Today's dulcimers evolved from a family of long, neckless instruments.Michael Beadle, "The Heritage of the Mountain Dulcimer." Mountain Grown Music: Celebrating the Traditional Mountain Music of Heywood County 1999. [Haywood County Public Library, Waynesville, N.C.]. http://mountaingrownmusic.org/mountain-dulcimer.html.
The monochord, a singled-stringed instrument with a soundbox, was around in medieval Europe and is thought to be the precursor of the zither, which was found in Germany, Austria and Switzerland. From the zither came the dulcimer.
The French name for the dulcimer is an epinette. In Norwegian, it is the langeleik. In Holland and Italy it's known as the humle. In Germany, it's the box-shaped scheitholt, which translates into "chopping block."
"Every culture will have a form of this instrument," Trantham said.
German settlers most likely brought a form of the dulcimer over to America, Trantham speculated. Crude hand-sawed boards fashioned into dulcimers may have killed the tone quality, but were fairly easy to make.
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Today, dulcimers remain popular despite being looked down upon by some native Appalachians.
When Trantham played his dulcimer at the Asheville Mountain Dance and Folk Festival, Bascom Lamar Lunsford, the festival's founder and a well-respected name in preserving Appalachian music, told Trantham if he ever wanted to amount to anything, he'd have to put a ribbon on that dulcimer and mount it on a wall.
Research and documentation of the Niles "dulcimers," by Dwight Newton, organologist and web publisher of Lexington, Ky., who is a musicology graduate of UK and has a long-standing interest in John Jacob Niles:
Niles called his instruments "dulcimers." He certainly had a lot of experience with the authentic Appalachian instrument by this name, but he took the concept in a fairly radical direction. As he did with the old songs he had collected, he took the essential idea of a dulcimer and turned it into an icon. I believe Niles thought of himself as a balladeer in the bardic tradition of Scots-English poetry. Certainly his repertoire has its roots quite consciously in the British Isles. His vocal style is rhythmically free and declamatory, with great emotional expression, especially as he employs his stratospheric falsetto. The instruments were used in a minimalist way, strumming the strings in a simple down- down-down-down... stroke, or in some cases in a single rolled stroke at certain moments for emphasis in an otherwise a cappella performance.Dwight Newton, "John Jacob Niles, Luthier." Mewzik.com: All About Musical Instruments. 2006. http://mewzik.com/research/niles/index.php.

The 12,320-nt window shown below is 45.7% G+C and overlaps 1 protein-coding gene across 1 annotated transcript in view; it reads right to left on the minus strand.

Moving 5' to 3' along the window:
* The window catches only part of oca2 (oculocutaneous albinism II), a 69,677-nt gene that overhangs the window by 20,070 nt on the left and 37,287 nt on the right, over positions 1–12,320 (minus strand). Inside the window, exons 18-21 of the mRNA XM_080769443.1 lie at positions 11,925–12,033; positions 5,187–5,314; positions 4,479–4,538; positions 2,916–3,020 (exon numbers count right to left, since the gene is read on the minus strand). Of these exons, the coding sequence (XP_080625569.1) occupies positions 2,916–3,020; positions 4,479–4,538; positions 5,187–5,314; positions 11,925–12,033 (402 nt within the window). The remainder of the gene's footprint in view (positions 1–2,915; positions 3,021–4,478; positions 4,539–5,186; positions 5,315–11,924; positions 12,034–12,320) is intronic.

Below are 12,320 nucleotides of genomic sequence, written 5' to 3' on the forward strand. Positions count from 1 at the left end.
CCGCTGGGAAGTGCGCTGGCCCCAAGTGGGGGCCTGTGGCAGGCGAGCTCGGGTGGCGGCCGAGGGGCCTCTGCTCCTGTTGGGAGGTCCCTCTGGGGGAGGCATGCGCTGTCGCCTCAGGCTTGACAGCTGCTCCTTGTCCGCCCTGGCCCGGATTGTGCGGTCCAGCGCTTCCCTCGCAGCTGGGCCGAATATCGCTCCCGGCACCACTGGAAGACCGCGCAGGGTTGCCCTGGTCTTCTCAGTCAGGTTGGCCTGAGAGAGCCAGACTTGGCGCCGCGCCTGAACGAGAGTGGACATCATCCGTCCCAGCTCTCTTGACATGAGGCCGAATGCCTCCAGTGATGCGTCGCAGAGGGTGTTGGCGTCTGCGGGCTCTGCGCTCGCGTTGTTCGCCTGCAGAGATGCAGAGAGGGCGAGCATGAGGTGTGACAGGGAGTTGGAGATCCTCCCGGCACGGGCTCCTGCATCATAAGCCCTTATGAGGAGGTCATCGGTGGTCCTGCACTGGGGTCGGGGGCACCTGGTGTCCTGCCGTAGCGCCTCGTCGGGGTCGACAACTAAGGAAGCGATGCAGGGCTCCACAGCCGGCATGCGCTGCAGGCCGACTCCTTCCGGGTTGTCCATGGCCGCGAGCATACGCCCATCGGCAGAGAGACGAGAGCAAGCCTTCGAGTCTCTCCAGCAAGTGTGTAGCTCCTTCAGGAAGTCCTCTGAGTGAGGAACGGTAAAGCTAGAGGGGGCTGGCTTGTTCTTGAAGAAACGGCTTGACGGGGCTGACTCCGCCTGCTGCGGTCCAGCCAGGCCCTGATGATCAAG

Niles performed with at least eight instruments that he built himself. This research project focuses on these instruments as objects, but in truth, they really cannot be separated from Niles the balladeer. The reality is that these objects are not particularly good musical instruments -- their ranges are quite limited, thay have relatively poor volume considering their size, and they are all clearly the work of a folk artist, not a luthier. But their musical function was secondary to their function as theatrical props. He rarely played melodic tunes on his large dulcimers. In all cases the real star of the show was Niles himself -- his voice and his expression.
scantling [ˈskæntlɪŋ] n
1. (Miscellaneous Technologies / Building) a piece of sawn timber, such as a rafter, that has a small cross section
2. (Miscellaneous Technologies / Building) the dimensions of a piece of building material or the structural parts of a ship, esp those in cross section
3. (Miscellaneous Technologies / Building) a building stone, esp one that is more than 6 feet in length
4. a small quantity or amount
[changed (through influence of SCANT and -LING) from earlier scantillon, a carpenter's gauge, from Old Norman French escantillon, ultimately from Latin scandere to climb; see scan] Collins English Dictionary – Complete and Unabridged © HarperCollins Publishers 1991, 1994, 1998, 2000, 2003
Scantling a small quantity—Johnson, 1755.
Examples: scantling of apples, 1849; of burgundy, 1765; of eloquence, 1704; of food 1835; of geological knowledge, 1876; of paper, 1743; of time, 1665; of wit, 1680.
Dictionary of Collective Nouns and Group Terms. Copyright 2008 The Gale Group, Inc. All rights reserved.